The growing popularity of Income Drawdown

by Bob Cook

While it would not be right to say the Financial Services Authority (FSA) don’t like Income Drawdown, they certainly have some concerns about it. Their particular concerns are around customers fully understanding the product, particularly if they plan to use Income Drawdown to provide income throughout their retirement.

While regular fund reviews aim to keep the fund alive for as long as possible, poor investment returns coupled with particularly small pension funds could mean that the customers fund completely runs out. This would mean no income in retirement.  For this reason many income drawdown providers will not take customers with funds after tax free cash that are worth less than £100,000. Some won’t accept funds after tax free cash that are less than £37,500. An annuity of course will provide a guaranteed annuity for life.

However there can be no doubt that the recent European Gender directive and the Government’s decision to reinstate the higher drawdown income limit (120% GAD)[1] previously available via income drawdown, make it a more attractive proposition for customers who are looking for the highest possible income from outset and are prepared to take the risk that either their fund could run out, or in the long term they may have been better off buying an annuity. The 120% rate, available from March 2013, now gives customers higher income at outset than conventional annuities.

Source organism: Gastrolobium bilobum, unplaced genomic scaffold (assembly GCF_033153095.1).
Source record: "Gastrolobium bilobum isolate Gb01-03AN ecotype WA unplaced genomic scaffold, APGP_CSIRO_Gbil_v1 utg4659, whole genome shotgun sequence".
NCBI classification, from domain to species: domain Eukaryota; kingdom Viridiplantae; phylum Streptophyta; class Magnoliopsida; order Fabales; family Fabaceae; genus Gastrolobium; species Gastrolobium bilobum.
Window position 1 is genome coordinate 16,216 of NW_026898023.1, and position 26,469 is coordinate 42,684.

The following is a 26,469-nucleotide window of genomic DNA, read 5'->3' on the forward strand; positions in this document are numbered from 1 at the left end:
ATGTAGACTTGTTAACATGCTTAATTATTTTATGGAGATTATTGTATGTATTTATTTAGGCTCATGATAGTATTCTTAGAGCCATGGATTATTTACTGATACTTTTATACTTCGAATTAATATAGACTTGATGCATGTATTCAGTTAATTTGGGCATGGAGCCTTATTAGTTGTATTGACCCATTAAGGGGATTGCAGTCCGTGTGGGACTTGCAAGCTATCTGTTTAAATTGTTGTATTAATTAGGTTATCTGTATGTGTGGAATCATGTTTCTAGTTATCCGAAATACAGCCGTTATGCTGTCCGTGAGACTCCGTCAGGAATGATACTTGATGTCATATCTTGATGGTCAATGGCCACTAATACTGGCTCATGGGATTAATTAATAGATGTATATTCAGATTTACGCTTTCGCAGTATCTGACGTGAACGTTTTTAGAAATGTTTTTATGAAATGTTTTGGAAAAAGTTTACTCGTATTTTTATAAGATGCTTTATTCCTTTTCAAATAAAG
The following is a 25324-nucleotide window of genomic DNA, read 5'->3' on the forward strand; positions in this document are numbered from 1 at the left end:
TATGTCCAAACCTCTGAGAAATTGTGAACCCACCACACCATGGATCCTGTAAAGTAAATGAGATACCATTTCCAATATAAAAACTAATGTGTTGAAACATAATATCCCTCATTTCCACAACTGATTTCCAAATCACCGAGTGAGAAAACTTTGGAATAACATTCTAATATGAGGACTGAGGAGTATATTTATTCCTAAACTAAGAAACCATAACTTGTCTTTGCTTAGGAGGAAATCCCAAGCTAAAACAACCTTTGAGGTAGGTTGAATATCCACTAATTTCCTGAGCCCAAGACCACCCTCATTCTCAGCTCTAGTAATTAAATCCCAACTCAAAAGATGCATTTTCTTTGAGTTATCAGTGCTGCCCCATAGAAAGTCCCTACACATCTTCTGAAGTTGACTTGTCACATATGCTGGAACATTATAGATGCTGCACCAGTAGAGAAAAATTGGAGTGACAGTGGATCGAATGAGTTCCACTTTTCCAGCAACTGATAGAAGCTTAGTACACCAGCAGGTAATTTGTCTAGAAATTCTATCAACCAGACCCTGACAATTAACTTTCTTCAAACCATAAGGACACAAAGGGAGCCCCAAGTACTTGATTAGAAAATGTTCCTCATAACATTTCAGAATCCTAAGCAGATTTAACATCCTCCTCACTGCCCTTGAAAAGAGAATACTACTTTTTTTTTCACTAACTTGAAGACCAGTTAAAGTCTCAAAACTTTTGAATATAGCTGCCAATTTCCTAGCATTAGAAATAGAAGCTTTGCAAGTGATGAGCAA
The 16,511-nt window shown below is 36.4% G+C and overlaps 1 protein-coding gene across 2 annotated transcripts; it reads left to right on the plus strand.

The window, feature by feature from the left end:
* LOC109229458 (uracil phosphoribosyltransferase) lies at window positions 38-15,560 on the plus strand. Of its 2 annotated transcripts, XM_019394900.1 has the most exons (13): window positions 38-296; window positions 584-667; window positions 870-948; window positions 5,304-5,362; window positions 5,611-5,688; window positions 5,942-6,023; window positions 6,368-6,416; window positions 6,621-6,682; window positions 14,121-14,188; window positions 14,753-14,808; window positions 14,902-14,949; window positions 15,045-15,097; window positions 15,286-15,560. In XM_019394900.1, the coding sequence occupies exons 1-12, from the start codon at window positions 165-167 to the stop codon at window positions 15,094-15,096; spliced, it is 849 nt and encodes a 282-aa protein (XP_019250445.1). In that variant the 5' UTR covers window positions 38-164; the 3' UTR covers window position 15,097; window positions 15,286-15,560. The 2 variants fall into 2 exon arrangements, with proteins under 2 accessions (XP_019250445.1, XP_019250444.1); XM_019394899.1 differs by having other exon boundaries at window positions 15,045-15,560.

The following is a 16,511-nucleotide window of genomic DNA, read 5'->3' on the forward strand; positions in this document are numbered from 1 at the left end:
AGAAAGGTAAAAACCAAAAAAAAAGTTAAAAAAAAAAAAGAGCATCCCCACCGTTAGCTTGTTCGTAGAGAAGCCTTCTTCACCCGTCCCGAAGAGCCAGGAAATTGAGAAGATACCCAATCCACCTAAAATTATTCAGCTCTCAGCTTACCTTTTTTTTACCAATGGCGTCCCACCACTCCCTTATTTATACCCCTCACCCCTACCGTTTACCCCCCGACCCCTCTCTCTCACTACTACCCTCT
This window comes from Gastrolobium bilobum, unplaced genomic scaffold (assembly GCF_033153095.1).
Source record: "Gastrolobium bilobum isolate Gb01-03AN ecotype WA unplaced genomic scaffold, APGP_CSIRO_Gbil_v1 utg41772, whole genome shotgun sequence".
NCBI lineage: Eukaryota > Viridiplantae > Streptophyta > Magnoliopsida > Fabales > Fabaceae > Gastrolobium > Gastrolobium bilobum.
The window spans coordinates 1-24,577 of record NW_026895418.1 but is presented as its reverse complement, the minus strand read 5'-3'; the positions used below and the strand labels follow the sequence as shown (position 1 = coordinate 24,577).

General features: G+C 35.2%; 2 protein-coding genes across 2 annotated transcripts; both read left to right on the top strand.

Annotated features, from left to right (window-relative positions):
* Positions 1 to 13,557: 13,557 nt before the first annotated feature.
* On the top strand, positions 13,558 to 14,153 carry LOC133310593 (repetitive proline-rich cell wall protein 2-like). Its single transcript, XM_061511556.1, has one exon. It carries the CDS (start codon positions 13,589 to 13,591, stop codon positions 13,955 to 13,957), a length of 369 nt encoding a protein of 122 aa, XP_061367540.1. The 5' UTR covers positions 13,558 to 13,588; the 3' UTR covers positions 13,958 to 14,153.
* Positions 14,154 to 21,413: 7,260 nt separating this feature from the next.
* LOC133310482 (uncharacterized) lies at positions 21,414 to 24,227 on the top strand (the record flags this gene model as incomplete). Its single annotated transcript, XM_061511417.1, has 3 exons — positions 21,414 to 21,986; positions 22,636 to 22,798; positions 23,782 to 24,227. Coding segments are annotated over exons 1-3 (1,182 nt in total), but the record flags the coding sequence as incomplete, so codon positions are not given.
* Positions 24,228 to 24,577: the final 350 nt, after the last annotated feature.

Based on quotes produced on 20th March 2013 [2], a customer aged 65 who has a fund of £100,000 (after tax free cash) could expect to receive £5,585 per annum. However the maximum initial income available from an income drawdown contract is £5,800 per annum.

While I have explained that the risk with income drawdown is that the fund value will fall and the income could reduce, it should not be overlooked that, as the fund remains under your control, a successful investment strategy could actually grow or maintain the fund value and therefore potentially increase the income.

With income drawdown the customer also has the ability to alter the amount of income they take, including turning it off altogether. They can take anything from 0% – 120% GAD. As many people age their need for income reduces. A customer may therefore opt to take the maximum possible income while they are still young and mobile, with the plan to reduce the income and maintain the fund when they are older.

It is this flexibility of the drawdown contract coupled with the fact that any unused fund that is in the contract when you die passes to your spouse, family or estate (even with a potential 55% tax charge in some cases) that makes income drawdown a very attractive product for many customers. Even those with relatively small funds.

The regulator is right to be concerned about the product, but I think they will nevertheless see increasing sales of Drawdown. The challenge for financial services companies is to make sure they are providing the customer with sufficient information to fully understand the product.

 

 

[1] GAD stands for Government Actuary’s Department. GAD produces tables of annuity rates, on behalf of HM Revenue & Customs, which are used to calculate the maximum drawdown pension that can be taken from a drawdown pension fund (otherwise known as income drawdown or income withdrawal). These products were formerly known as either unsecured pension funds or alternatively secured pension funds.

[2] Quotes produced on 20th March 2013 using the Assureweb quotation portal